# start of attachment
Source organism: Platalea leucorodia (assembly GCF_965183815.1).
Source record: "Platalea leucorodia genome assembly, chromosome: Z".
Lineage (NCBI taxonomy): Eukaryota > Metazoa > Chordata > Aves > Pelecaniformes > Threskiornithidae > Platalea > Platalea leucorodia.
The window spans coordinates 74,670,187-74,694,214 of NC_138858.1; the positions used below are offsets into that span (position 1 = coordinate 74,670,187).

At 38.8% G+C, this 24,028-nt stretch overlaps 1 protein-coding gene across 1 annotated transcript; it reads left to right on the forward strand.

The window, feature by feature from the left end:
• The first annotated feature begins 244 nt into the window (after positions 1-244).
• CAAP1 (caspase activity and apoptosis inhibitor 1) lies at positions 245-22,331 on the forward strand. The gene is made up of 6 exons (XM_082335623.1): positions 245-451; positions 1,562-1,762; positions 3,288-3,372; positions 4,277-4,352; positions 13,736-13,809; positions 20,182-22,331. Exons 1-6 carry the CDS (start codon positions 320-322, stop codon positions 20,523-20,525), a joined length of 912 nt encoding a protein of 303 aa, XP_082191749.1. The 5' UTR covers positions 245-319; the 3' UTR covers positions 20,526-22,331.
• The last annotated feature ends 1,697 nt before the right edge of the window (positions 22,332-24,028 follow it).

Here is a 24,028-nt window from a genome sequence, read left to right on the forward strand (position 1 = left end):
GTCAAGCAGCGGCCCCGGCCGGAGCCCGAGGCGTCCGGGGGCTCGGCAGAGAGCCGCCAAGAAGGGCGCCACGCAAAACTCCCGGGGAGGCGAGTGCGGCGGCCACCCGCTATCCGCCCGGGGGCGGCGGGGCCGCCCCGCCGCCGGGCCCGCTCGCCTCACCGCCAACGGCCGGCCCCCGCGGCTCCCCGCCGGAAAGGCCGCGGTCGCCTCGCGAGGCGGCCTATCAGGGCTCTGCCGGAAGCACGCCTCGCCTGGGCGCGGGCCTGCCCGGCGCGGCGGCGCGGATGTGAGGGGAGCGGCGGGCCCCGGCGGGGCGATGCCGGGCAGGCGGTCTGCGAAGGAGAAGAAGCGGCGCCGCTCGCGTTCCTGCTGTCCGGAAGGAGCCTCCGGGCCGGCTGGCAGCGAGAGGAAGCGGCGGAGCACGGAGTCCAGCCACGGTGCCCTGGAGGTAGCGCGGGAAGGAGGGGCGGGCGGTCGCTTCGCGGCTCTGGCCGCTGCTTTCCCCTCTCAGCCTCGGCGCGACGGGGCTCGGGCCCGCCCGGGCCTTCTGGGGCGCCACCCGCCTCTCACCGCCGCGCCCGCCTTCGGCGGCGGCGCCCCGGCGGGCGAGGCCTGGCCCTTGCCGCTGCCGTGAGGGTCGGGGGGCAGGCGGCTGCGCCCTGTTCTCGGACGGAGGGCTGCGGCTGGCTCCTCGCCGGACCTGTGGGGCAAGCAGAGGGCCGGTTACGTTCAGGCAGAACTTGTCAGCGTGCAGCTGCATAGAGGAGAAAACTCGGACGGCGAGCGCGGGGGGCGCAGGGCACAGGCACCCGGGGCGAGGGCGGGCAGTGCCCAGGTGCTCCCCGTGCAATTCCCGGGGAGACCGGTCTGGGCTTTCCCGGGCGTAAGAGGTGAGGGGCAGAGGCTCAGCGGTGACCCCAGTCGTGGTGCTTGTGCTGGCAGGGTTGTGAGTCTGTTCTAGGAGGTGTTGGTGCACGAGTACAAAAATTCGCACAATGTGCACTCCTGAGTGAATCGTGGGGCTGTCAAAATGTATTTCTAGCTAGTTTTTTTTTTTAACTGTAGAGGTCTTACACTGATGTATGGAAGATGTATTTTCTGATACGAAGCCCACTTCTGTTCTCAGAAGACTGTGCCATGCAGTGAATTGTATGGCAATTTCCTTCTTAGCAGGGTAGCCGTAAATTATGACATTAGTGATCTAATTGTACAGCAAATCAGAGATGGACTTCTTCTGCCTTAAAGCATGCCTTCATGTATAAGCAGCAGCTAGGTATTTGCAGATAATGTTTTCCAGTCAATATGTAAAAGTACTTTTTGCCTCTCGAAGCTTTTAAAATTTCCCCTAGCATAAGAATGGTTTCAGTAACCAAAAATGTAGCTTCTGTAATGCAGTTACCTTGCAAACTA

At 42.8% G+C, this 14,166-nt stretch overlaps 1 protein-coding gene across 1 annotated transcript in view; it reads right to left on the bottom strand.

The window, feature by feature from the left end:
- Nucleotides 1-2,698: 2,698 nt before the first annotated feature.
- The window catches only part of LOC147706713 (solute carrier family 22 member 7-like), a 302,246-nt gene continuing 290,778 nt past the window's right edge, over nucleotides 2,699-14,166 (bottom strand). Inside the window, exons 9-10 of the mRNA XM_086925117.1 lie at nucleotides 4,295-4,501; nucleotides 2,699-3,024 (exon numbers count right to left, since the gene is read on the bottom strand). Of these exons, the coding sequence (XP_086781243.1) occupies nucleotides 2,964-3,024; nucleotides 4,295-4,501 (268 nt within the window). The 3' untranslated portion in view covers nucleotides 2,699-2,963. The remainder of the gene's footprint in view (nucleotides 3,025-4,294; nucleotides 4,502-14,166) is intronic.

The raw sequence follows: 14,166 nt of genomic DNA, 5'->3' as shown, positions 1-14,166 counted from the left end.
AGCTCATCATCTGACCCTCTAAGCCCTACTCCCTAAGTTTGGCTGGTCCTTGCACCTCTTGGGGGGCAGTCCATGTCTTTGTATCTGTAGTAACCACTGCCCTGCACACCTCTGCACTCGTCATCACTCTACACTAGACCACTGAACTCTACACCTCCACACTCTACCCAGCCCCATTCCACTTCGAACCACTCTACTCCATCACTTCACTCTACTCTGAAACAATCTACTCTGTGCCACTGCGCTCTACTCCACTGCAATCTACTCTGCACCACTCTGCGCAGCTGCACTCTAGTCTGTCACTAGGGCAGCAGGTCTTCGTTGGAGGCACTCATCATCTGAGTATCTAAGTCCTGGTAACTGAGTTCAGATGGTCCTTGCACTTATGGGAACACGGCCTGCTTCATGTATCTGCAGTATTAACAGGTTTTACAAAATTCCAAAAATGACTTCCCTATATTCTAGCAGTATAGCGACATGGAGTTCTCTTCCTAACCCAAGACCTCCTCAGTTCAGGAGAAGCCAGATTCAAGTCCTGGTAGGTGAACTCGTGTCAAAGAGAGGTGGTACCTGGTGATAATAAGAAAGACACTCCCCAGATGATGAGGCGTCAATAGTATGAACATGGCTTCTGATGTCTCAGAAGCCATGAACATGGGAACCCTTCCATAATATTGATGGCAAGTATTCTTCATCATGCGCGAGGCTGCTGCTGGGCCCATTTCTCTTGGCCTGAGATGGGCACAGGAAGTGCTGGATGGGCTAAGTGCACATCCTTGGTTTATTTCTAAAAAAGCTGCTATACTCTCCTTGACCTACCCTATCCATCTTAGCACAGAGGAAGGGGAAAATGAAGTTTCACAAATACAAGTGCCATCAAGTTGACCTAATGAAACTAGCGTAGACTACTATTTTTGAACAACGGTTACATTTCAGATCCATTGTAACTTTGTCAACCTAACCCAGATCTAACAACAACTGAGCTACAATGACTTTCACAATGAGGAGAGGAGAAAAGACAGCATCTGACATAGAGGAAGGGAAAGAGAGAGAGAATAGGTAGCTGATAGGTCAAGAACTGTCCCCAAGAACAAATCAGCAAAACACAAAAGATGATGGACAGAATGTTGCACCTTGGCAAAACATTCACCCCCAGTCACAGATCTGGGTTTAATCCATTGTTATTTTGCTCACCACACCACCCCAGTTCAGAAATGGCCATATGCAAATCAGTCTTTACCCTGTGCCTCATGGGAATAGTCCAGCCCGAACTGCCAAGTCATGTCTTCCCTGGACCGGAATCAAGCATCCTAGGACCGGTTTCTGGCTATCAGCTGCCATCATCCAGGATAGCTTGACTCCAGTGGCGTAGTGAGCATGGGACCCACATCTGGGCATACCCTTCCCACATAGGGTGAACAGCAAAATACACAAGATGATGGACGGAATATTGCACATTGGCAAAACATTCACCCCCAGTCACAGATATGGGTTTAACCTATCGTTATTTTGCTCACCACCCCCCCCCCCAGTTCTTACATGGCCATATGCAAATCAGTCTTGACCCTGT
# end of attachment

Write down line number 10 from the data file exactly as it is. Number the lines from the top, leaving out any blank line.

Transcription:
Here is a 24,028-nt window from a genome sequence, read left to right on the forward strand (position 1 = left end):